Acting on a tip-off, police pounced on a farm in Walkerville on Monday evening on hearing that the abalone (perlemoen) was about to be smuggled out of the country to Zimbabwe, said Superintendent Lungelo Dlamini.
"Abalone was stashed between vegetables. It is believed that a syndicate operating in the Vaal Rand area packed them into potato bags to disguise them as part of vegetables," said Dlamini.
He said the abalone seized was packed in 336 bags of potatoes.
Police were searching for the owner of a truck on which the abalone was packed as he was believed to be a member of a syndicate smuggling abalone out of the country.
Abalone (from Spanish Abulón) are small to very large-sized edible sea snails and makes up very expensive dinner dish in the World’s five star hotels. See picture of fresh abalone-
The largest abalone in South Africa, the Perlemoen, Haliotis midae, occurs along approximately two-thirds of the country’s coastline. Perlemoen-diving has been a recreational activity for many years, but stocks are currently being threatened by illegal commercial harvesting.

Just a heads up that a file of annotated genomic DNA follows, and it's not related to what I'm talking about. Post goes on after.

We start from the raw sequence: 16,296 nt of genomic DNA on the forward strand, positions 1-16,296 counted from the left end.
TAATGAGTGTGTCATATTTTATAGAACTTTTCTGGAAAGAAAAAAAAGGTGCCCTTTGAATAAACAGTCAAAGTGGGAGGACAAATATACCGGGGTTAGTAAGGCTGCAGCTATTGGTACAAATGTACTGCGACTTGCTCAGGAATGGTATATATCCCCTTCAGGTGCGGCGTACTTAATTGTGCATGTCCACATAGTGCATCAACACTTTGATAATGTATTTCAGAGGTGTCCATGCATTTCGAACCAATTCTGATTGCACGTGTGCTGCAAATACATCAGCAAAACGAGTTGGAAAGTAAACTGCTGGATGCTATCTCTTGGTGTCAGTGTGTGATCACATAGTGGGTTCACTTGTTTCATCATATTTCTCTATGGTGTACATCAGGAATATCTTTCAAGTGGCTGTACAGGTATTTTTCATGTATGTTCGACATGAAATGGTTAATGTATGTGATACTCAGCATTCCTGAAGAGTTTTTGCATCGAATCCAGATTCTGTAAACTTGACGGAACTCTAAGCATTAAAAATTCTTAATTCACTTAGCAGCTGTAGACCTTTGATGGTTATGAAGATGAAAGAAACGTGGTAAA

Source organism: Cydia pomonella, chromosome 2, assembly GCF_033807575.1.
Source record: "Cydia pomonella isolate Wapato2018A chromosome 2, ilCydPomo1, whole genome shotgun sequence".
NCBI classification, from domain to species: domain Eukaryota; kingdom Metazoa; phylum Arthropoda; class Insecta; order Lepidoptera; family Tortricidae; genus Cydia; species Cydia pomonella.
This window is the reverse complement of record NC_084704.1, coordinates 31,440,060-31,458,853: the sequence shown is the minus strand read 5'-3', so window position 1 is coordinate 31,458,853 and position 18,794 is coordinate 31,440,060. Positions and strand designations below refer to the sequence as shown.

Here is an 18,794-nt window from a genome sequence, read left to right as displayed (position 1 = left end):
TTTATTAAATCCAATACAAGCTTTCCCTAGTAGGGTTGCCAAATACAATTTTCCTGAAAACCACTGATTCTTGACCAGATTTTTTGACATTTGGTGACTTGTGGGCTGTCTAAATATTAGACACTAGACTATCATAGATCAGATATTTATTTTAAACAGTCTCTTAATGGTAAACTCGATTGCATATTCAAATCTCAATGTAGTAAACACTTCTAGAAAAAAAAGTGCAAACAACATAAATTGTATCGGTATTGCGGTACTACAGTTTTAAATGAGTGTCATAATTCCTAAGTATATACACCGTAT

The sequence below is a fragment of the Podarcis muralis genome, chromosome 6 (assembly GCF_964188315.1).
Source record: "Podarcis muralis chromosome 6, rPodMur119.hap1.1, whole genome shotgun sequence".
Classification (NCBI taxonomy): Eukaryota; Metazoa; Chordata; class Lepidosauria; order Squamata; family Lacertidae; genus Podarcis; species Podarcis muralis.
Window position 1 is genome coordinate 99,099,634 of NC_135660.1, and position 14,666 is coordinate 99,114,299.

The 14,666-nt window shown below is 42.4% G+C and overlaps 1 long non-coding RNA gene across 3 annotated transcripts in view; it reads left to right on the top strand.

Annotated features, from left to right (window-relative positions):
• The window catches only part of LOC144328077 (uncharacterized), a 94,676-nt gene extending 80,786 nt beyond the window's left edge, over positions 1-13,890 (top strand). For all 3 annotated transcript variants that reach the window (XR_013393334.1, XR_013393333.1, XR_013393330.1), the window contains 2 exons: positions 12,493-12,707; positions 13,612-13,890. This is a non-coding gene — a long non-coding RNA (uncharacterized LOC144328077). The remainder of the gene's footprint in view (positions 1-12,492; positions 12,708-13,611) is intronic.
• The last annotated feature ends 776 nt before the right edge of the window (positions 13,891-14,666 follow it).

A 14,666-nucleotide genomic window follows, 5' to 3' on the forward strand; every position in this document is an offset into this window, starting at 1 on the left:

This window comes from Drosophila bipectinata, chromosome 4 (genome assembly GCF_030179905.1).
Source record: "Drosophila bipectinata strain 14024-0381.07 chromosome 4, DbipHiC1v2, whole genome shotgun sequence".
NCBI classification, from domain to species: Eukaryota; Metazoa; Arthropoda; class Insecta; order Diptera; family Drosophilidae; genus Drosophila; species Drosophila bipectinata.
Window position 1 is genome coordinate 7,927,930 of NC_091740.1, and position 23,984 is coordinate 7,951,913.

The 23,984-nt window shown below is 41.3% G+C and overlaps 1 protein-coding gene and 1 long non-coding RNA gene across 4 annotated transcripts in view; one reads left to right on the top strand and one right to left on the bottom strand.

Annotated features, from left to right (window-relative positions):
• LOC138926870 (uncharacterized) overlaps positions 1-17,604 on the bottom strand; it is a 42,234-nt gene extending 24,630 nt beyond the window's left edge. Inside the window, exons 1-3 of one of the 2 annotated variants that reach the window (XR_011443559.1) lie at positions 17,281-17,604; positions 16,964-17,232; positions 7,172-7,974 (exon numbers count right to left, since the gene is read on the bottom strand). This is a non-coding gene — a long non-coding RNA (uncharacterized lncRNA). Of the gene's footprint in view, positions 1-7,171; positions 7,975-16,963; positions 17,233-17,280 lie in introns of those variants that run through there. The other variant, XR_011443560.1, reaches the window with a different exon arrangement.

In South Africa all persons harvesting this animal need permits that are issued on a yearly basis, and no abalone may be harvested using scuba gear.
For the last few years, however, no permits have been issued for collecting Abalone (Perlemoen), but commercial harvesting still continues as does illegal collection by syndicates.
In 2007, because of widespread poaching of abalone, the South African government listed perlemoen as an endangered species according to the CITES section III appendix, which requests member governments to monitor the trade in this species.
The abalone meat from South Africa is prohibited for sale in the country to help reduce poaching however, much of the illegally harvested meat is sold in Asian countries.
As of early 2008, the wholesale price for abalone meat was approximately US$40.00 per kilogram.
"More arrests are expected as the investigation is continuing," Dlamini said. – Sapa